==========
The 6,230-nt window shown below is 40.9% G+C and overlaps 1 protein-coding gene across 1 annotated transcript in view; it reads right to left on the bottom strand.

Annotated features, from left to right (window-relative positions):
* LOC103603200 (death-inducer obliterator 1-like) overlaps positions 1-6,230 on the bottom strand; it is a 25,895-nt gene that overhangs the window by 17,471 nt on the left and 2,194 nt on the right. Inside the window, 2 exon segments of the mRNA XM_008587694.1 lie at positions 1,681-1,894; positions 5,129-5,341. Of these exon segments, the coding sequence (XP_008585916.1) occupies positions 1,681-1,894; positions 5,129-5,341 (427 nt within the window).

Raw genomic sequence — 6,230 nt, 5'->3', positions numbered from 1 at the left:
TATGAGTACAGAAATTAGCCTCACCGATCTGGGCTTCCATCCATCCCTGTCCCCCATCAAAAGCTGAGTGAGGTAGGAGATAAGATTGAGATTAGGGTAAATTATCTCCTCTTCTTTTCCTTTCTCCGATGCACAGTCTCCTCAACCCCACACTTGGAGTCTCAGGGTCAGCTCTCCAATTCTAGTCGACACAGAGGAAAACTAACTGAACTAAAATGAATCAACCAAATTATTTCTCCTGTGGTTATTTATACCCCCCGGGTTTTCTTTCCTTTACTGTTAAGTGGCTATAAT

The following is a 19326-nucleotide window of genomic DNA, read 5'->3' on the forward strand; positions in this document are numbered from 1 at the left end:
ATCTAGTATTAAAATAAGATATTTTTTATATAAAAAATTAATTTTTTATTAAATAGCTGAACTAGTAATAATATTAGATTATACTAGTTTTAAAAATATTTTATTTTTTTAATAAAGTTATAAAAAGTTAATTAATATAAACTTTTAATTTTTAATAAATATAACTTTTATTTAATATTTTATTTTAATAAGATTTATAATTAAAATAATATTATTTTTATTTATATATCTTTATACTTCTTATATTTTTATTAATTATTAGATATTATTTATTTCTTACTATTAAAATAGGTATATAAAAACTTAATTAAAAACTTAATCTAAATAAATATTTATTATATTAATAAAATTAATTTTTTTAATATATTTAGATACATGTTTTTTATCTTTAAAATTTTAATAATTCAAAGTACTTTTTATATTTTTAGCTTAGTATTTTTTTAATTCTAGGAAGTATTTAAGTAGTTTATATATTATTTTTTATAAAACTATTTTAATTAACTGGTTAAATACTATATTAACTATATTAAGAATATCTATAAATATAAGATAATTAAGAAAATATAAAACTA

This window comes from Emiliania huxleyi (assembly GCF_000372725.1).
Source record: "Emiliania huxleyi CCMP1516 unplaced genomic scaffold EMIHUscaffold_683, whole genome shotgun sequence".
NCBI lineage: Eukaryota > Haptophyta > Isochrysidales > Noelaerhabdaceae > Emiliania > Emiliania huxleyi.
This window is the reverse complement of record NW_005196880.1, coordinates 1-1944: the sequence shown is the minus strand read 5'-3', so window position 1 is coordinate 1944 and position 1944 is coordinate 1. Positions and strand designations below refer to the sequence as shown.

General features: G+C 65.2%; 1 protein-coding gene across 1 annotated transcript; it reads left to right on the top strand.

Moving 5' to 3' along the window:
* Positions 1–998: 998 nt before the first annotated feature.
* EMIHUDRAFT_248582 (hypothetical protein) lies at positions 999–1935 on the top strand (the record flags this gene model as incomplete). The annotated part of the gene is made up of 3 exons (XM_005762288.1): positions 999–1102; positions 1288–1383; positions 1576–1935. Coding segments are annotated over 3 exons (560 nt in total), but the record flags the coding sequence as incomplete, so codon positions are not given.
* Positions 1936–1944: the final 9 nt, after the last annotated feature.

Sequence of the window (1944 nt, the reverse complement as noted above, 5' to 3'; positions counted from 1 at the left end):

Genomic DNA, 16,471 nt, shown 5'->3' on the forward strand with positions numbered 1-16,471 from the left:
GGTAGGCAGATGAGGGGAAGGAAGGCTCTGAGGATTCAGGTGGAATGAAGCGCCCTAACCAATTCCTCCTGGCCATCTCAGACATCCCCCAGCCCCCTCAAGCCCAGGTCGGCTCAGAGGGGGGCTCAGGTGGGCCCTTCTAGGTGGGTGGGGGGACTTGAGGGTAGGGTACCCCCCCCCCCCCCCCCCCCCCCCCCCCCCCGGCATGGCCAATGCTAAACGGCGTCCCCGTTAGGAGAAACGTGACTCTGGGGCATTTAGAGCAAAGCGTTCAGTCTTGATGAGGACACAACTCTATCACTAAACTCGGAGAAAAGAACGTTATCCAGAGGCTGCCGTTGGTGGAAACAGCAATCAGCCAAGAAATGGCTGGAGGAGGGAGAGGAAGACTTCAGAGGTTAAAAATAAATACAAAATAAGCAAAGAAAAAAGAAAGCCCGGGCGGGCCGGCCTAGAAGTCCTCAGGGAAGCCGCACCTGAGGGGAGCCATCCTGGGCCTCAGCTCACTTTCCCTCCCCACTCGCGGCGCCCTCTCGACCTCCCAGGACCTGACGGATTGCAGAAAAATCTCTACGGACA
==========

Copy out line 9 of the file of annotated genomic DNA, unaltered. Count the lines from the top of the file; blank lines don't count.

Source record: "Emiliania huxleyi CCMP1516 unplaced genomic scaffold EMIHUscaffold_683, whole genome shotgun sequence".